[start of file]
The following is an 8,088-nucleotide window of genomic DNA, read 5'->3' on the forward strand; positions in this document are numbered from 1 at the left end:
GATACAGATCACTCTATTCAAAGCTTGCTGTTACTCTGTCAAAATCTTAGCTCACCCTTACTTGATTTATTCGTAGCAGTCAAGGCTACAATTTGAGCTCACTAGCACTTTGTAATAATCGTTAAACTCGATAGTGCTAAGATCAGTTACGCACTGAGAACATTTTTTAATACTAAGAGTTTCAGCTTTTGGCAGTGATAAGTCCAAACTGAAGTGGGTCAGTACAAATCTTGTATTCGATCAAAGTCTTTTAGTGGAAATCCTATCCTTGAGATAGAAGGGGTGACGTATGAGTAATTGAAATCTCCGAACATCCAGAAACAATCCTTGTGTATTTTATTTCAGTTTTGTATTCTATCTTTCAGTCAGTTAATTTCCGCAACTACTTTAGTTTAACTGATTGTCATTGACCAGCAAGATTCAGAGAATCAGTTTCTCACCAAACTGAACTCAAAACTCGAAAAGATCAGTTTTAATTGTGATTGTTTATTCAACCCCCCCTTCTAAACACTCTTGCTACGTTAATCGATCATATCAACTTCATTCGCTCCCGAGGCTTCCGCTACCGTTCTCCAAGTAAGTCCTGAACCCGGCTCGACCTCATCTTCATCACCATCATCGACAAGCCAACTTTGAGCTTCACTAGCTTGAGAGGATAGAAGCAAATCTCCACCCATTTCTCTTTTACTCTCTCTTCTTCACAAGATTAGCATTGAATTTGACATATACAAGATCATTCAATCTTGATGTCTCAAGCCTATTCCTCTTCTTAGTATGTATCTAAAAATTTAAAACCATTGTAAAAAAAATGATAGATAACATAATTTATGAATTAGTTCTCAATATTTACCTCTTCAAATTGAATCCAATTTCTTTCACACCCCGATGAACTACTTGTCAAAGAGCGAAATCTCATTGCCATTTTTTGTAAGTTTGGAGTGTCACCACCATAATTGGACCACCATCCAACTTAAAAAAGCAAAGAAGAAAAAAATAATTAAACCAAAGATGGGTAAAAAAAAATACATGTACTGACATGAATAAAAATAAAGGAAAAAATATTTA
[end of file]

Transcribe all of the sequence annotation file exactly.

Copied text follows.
The following is an 8,088-nucleotide window of genomic DNA, read 5'->3' on the forward strand; positions in this document are numbered from 1 at the left end:
GATACAGATCACTCTATTCAAAGCTTGCTGTTACTCTGTCAAAATCTTAGCTCACCCTTACTTGATTTATTCGTAGCAGTCAAGGCTACAATTTGAGCTCACTAGCACTTTGTAATAATCGTTAAACTCGATAGTGCTAAGATCAGTTACGCACTGAGAACATTTTTTAATACTAAGAGTTTCAGCTTTTGGCAGTGATAAGTCCAAACTGAAGTGGGTCAGTACAAATCTTGTATTCGATCAAAGTCTTTTAGTGGAAATCCTATCCTTGAGATAGAAGGGGTGACGTATGAGTAATTGAAATCTCCGAACATCCAGAAACAATCCTTGTGTATTTTATTTCAGTTTTGTATTCTATCTTTCAGTCAGTTAATTTCCGCAACTACTTTAGTTTAACTGATTGTCATTGACCAGCAAGATTCAGAGAATCAGTTTCTCACCAAACTGAACTCAAAACTCGAAAAGATCAGTTTTAATTGTGATTGTTTATTCAACCCCCCCTTCTAAACACTCTTGCTACGTTAATCGATCATATCAACTTCATTCGCTCCCGAGGCTTCCGCTACCGTTCTCCAAGTAAGTCCTGAACCCGGCTCGACCTCATCTTCATCACCATCATCGACAAGCCAACTTTGAGCTTCACTAGCTTGAGAGGATAGAAGCAAATCTCCACCCATTTCTCTTTTACTCTCTCTTCTTCACAAGATTAGCATTGAATTTGACATATACAAGATCATTCAATCTTGATGTCTCAAGCCTATTCCTCTTCTTAGTATGTATCTAAAAATTTAAAACCATTGTAAAAAAAATGATAGATAACATAATTTATGAATTAGTTCTCAATATTTACCTCTTCAAATTGAATCCAATTTCTTTCACACCCCGATGAACTACTTGTCAAAGAGCGAAATCTCATTGCCATTTTTTGTAAGTTTGGAGTGTCACCACCATAATTGGACCACCATCCAACTTAAAAAAGCAAAGAAGAAAAAAATAATTAAACCAAAGATGGGTAAAAAAAAATACATGTACTGACATGAATAAAAATAAAGGAAAAAATATTTA